Warm Southern Breeze

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AZ Congresswoman Giffords (D) Shot in Tucson – Was Palin “Target”

Posted by Warm Southern Breeze on Saturday, January 8, 2011

AZ Democrat, Congresswoman Giffords Shot in Tucson

Was SarahPAC “target”

“Don’t retreat, reload.”
– Sarah Palin (R), Twitter post

TUCSON — Representative Gabrielle Giffords, an Arizona Democrat, and 17 others were shot here on Saturday morning when a gunman opened fire outside a supermarket where Ms. Giffords was meeting with constituents for a “Congress on Your Corner” event.

Ms. Giffords, 40, was described as being in very critical condition at the University Medical Center in Tucson, where she was operated on by a team of neurosurgeons. One of the surgeons said that she had been shot once in the head, “through and through,” with the bullet going through her brain.

“I can tell you at this time, I am very optimistic about her recovery,” he said in a news conference. “We cannot tell what kind of recovery but I’m as optimistic as it can get in this kind of situation.”

An official with the Pima County Sheriff’s Department said that six people had been killed and 18 wounded in the shooting, including a federal judge, John Roll, who had been involved in immigration cases and had previously received death threats. Among the six dead was a child about 9 years old, the hospital confirmed.

Ten of the wounded were taken to the hospital.

Richard Kastigar, a supervisor with the sheriff’s department, identified the gunman as a 22-year-old who was in custody. Citing unnamed sources, the Associated Press identified the suspect as Jared Laughner.

Witnesses said Ms. Giffords was speaking to constituents when a man ran up and began firing. He then tried to escape on foot but was tackled by a bystander and taken into custody by the police.

The Saturday event was outside a Safeway supermarket and was the first opportunity for constituents to meet with Ms. Giffords since she was sworn in for a third term on Wednesday. She arrived in Washington when Democrats took control of the House in 2006 but narrowly survived a re-election bid in November.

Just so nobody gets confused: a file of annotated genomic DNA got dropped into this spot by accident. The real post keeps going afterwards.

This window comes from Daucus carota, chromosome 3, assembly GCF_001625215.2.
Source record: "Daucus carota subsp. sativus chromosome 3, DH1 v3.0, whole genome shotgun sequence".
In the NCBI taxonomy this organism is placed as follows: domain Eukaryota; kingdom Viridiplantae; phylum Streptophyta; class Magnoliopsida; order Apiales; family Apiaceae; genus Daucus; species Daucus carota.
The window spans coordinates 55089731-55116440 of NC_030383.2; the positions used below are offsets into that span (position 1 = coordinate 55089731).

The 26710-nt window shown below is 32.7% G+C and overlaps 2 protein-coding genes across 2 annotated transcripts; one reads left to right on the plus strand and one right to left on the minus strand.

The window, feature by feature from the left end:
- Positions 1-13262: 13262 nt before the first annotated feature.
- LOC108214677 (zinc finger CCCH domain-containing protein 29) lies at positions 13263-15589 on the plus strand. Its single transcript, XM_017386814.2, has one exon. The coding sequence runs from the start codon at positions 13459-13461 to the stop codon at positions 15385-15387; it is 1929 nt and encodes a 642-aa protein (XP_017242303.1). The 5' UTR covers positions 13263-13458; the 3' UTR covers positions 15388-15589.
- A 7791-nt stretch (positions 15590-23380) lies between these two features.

“I saw the congresswoman talking to two people, and then this man suddenly came up and shot her in the head and then shot other people,” said Dr. Steven Rayle, a witness to the shootings and a former emergency room doctor who now works at a hospice. “I think it was a semiautomatic, and he must have got off 20 rounds.”

Dr. Rayle said that Ms. Giffords slumped to the ground and that staff members immediately rushed to her aid. “A staffer had his arm around her, and she was leaning against the window of the Safeway. He had a jacket or towel on her head,” the doctor said.

At least one of the other shooting victims helped Ms. Giffords, witnesses said.

Television coverage showed a chaotic scene outside a normally tranquil suburban shopping spot as emergency workers rushed the wounded away in stretchers. Some were taken from the site by helicopter.

Sylvia Lee, a friend of Ms. Giffords, told CNN that the congresswoman had received numerous threats.

In a statement, the House speaker, John A. Boehner, said: “I am horrified by the senseless attack on Congresswoman Gabrielle Giffords and members of her staff. An attack on one who serves is an attack on all who serve. Acts and threats of violence against public officials have no place in our society. Our prayers are with Congresswoman Giffords, her staff, all who were injured and their families. This is a sad day for our country.”

Ms. Giffords, who represents Arizona’s Eighth District in the southeastern corner of the state, has been an outspoken critic of Arizona’s tough immigration law, which is focused on identifying, prosecuting and deporting illegal immigrants.

Last March, after the final approval of the Democrats’ health care law, which Ms. Giffords supported, the windows of her office in Tucson were broken or shot out in an act of vandalism. Similar acts were reported by other members of Congress, and several arrests were made, including that of a man who had threatened to kill Senator Patty Murray, Democrat of Washington.